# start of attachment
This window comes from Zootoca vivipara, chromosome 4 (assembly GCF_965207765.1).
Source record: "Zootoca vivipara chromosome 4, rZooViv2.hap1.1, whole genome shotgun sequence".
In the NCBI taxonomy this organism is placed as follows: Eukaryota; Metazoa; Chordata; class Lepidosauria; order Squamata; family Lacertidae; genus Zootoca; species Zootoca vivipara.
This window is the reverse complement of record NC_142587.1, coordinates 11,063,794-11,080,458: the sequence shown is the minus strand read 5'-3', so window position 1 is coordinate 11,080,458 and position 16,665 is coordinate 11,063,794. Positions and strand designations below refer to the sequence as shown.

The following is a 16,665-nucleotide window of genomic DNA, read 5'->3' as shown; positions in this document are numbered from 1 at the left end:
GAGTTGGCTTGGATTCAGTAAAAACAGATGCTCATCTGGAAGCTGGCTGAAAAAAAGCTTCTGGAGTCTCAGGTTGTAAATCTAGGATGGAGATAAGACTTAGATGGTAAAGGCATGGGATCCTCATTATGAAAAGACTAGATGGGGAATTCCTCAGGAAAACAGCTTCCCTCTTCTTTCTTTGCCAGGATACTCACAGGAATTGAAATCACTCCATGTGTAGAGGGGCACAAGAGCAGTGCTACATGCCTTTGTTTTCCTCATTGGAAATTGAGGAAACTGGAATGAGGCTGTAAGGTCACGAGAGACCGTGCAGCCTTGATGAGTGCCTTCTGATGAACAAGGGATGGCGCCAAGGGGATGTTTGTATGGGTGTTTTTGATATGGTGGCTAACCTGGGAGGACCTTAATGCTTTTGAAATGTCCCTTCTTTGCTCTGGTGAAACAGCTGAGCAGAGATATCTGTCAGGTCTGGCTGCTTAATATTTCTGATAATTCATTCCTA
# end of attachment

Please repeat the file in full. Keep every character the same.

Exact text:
This window comes from Zootoca vivipara, chromosome 4 (assembly GCF_965207765.1).
Source record: "Zootoca vivipara chromosome 4, rZooViv2.hap1.1, whole genome shotgun sequence".
In the NCBI taxonomy this organism is placed as follows: Eukaryota; Metazoa; Chordata; class Lepidosauria; order Squamata; family Lacertidae; genus Zootoca; species Zootoca vivipara.
This window is the reverse complement of record NC_142587.1, coordinates 11,063,794-11,080,458: the sequence shown is the minus strand read 5'-3', so window position 1 is coordinate 11,080,458 and position 16,665 is coordinate 11,063,794. Positions and strand designations below refer to the sequence as shown.

The following is a 16,665-nucleotide window of genomic DNA, read 5'->3' as shown; positions in this document are numbered from 1 at the left end:
GAGTTGGCTTGGATTCAGTAAAAACAGATGCTCATCTGGAAGCTGGCTGAAAAAAAGCTTCTGGAGTCTCAGGTTGTAAATCTAGGATGGAGATAAGACTTAGATGGTAAAGGCATGGGATCCTCATTATGAAAAGACTAGATGGGGAATTCCTCAGGAAAACAGCTTCCCTCTTCTTTCTTTGCCAGGATACTCACAGGAATTGAAATCACTCCATGTGTAGAGGGGCACAAGAGCAGTGCTACATGCCTTTGTTTTCCTCATTGGAAATTGAGGAAACTGGAATGAGGCTGTAAGGTCACGAGAGACCGTGCAGCCTTGATGAGTGCCTTCTGATGAACAAGGGATGGCGCCAAGGGGATGTTTGTATGGGTGTTTTTGATATGGTGGCTAACCTGGGAGGACCTTAATGCTTTTGAAATGTCCCTTCTTTGCTCTGGTGAAACAGCTGAGCAGAGATATCTGTCAGGTCTGGCTGCTTAATATTTCTGATAATTCATTCCTA